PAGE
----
Health issues hampered Prendergast's work throughout his life. By 1905 he had developed severe hearing problems and having tried medical treatments without success, he temporarily put his work aside to join a swimming club called the L Street Brownies in the hope that an intense course of outdoor swimming and exposure to the sun would help delay the loss. Ultimately this, nor any other cure, would prove successful.

In 1907 Prendergast returned to Europe where he drew inspiration from the work of artists such as Cézanne, Matisse, and Seurat stating "I am so chocked full of the exhibitions here I don't know what influence it will have after I am once more home." His work subsequently began to focus more on explorations of color conveyed in a Post Impressionistic and often Pointillist style.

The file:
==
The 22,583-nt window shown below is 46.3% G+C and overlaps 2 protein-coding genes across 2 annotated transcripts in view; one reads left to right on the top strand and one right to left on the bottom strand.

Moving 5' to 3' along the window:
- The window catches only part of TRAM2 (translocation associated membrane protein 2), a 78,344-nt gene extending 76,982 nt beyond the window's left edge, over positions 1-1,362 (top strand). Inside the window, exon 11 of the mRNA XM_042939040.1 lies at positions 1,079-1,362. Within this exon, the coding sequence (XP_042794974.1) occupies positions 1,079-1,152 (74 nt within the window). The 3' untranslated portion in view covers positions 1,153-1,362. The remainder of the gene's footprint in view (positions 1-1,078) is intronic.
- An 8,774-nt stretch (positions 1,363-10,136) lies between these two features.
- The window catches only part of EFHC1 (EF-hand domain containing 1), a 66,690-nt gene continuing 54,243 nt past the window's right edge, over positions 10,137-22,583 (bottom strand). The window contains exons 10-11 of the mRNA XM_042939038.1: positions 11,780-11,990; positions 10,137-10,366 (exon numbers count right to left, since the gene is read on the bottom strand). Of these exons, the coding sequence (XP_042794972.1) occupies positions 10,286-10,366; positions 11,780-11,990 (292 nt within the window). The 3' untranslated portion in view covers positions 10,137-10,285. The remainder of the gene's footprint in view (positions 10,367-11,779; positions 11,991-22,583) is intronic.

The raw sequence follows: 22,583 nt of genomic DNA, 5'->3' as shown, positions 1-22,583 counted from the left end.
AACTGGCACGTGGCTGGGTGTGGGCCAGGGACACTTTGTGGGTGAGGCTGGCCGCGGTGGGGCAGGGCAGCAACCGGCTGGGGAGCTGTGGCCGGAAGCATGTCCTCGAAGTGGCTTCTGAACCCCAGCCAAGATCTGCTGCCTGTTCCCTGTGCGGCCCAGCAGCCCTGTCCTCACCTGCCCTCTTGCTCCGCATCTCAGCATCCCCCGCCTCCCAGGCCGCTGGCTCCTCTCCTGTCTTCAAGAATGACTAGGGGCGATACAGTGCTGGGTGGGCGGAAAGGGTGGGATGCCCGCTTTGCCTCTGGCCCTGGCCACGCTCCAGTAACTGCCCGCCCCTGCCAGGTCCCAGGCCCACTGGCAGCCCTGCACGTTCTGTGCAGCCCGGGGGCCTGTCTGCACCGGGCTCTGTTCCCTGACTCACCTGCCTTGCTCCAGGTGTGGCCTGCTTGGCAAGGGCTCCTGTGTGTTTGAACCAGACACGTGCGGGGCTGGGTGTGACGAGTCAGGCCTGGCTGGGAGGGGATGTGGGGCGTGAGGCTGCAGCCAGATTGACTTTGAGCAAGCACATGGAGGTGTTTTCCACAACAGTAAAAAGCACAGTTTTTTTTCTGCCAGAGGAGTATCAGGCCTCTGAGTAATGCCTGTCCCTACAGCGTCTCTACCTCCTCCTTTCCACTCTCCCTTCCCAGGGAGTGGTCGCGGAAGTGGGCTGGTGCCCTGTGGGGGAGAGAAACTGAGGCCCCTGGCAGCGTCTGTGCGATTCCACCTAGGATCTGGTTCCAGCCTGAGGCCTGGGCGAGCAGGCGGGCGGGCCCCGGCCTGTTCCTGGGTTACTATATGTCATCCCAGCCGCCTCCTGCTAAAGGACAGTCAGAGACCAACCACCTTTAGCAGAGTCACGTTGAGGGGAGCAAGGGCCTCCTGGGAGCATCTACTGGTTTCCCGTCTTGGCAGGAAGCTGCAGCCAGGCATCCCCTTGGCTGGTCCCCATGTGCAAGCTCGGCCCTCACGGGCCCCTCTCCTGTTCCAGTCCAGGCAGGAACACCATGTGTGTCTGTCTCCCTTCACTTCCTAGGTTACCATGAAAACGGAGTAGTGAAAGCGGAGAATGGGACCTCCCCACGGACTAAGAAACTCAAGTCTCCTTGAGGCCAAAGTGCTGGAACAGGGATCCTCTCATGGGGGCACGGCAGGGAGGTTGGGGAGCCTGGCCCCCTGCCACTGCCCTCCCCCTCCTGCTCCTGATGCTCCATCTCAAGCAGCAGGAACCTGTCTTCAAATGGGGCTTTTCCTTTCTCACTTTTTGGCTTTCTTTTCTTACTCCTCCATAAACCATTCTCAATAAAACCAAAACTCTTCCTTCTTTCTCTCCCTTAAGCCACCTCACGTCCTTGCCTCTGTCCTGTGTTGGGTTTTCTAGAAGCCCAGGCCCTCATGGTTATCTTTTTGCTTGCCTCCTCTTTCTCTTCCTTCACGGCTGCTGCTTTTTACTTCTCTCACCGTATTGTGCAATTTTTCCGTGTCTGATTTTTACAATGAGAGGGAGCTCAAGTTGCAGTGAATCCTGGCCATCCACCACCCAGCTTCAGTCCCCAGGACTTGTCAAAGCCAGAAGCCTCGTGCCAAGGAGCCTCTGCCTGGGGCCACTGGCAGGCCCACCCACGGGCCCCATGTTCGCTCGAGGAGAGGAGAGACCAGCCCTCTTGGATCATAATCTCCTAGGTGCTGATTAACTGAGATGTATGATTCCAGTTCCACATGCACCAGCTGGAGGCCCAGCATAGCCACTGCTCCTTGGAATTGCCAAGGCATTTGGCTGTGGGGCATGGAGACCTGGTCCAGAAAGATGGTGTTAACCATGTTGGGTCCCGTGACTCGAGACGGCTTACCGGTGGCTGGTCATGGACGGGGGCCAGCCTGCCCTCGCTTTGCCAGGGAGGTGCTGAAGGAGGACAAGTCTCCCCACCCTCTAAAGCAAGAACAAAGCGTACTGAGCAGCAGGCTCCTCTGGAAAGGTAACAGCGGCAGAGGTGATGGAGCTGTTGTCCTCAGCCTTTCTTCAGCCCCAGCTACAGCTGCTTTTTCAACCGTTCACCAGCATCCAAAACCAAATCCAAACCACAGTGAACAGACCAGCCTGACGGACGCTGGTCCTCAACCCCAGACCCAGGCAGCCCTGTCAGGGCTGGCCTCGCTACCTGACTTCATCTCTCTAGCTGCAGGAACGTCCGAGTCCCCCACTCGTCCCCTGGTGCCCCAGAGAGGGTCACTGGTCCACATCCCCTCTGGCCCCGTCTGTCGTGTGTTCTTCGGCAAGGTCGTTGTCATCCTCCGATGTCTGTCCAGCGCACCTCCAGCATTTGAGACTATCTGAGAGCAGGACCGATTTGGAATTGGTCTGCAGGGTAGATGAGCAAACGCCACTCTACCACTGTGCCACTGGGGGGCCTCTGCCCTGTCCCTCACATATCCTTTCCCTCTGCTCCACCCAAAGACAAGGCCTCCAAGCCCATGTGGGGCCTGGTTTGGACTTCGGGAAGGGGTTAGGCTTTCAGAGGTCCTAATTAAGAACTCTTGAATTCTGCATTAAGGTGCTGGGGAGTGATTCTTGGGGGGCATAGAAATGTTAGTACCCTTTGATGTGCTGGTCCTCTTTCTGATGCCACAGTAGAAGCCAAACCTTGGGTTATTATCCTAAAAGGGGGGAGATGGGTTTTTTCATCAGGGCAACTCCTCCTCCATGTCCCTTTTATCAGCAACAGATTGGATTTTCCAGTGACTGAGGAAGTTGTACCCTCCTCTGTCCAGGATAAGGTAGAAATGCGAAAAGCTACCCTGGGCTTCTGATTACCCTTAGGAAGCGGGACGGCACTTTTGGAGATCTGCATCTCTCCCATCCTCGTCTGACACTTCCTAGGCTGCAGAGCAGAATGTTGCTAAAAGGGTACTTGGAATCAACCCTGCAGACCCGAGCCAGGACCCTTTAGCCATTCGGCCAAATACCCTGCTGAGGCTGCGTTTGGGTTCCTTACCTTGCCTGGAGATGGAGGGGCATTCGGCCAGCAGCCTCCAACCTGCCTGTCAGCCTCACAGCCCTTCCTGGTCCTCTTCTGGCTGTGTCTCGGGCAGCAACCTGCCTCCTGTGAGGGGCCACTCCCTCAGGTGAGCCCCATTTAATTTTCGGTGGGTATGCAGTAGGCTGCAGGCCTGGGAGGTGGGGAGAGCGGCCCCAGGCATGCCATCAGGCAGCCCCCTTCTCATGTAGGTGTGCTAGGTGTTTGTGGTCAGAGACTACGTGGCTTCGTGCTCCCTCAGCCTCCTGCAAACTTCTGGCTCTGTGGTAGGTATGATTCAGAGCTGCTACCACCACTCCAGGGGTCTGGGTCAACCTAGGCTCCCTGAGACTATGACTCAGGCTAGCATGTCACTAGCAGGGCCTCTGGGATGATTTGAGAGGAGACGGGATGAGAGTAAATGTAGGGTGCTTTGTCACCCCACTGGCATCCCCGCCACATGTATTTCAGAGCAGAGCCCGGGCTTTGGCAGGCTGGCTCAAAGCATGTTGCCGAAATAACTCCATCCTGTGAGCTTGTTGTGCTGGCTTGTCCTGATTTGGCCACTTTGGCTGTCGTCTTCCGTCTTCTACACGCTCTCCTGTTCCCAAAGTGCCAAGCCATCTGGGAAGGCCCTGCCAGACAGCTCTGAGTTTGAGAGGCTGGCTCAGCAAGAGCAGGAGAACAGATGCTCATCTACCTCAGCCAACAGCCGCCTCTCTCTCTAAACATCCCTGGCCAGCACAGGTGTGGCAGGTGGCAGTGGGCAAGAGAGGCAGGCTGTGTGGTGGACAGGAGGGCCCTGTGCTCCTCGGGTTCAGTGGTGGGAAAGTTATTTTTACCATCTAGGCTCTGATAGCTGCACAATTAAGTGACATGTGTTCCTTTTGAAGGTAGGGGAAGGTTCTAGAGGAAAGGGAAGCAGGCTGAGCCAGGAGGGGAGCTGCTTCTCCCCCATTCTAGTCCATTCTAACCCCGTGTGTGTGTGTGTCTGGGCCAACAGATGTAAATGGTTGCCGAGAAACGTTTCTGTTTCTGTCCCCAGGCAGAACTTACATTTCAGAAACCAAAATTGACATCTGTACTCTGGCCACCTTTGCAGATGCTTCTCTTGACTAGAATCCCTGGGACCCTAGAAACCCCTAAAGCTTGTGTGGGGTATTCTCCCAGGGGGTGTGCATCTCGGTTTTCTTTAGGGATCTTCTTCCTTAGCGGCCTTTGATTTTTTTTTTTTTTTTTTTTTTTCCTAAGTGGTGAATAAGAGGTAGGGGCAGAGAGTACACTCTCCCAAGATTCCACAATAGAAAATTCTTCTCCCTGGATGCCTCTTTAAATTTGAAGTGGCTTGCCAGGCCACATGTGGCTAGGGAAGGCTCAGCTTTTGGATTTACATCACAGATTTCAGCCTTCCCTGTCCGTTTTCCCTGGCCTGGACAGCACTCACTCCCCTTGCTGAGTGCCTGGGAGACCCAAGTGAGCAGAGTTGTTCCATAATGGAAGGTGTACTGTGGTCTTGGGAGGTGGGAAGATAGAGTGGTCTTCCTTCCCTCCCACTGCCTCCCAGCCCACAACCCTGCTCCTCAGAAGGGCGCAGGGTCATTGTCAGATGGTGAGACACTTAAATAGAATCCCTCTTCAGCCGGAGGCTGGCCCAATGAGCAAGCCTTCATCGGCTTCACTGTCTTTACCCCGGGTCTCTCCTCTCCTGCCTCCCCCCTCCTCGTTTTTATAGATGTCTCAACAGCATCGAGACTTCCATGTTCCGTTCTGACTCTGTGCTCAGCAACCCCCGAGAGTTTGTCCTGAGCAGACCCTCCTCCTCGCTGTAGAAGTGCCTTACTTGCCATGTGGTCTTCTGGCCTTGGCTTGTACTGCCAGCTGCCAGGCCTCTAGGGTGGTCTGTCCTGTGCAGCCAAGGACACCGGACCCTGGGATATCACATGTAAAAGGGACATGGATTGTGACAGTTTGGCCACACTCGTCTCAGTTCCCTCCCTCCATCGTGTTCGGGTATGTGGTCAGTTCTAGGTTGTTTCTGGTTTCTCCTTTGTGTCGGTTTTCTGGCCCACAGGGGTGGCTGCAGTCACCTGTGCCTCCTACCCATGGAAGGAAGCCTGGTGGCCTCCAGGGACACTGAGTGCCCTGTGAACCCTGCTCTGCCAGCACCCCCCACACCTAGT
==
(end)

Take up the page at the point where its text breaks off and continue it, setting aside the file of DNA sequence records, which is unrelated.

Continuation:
Through his exhibitions in New York, Prendergast became affiliated with a group of painters known as 'The Eight'. This was a short-lived association of American artists who protested about the restrictive display policies of the National Academy of Design. Led by Robert Henri, other members included Arthur Davies, William Glackens, Ernest Lawson, George Luks, Everett Shinn, and John Sloan. Whilst all of the artists in the group sought to bring art into closer touch with daily life, Prendergast's work was unique in that it utilized color more freely and lacked the grittier, often darker, aspects of urban realities seen in the works of members such as Henri or Glackens.

The group only formally exhibited once (in 1908) but the exhibition helped to secure Prendergast's position as an interesting and innovative artist. This was acknowledged by a reviewer from the Newark Evening News who, after visiting the exhibition, wrote, "do not think that Prendergast has spoken the final word with his Cézanne technique. We will hear more of it when the influence of France upon the young artists studying there now becomes better known. Prendergast has sacrificed much in adopting it, but then, like his comrades, he has the satisfaction of being true to himself."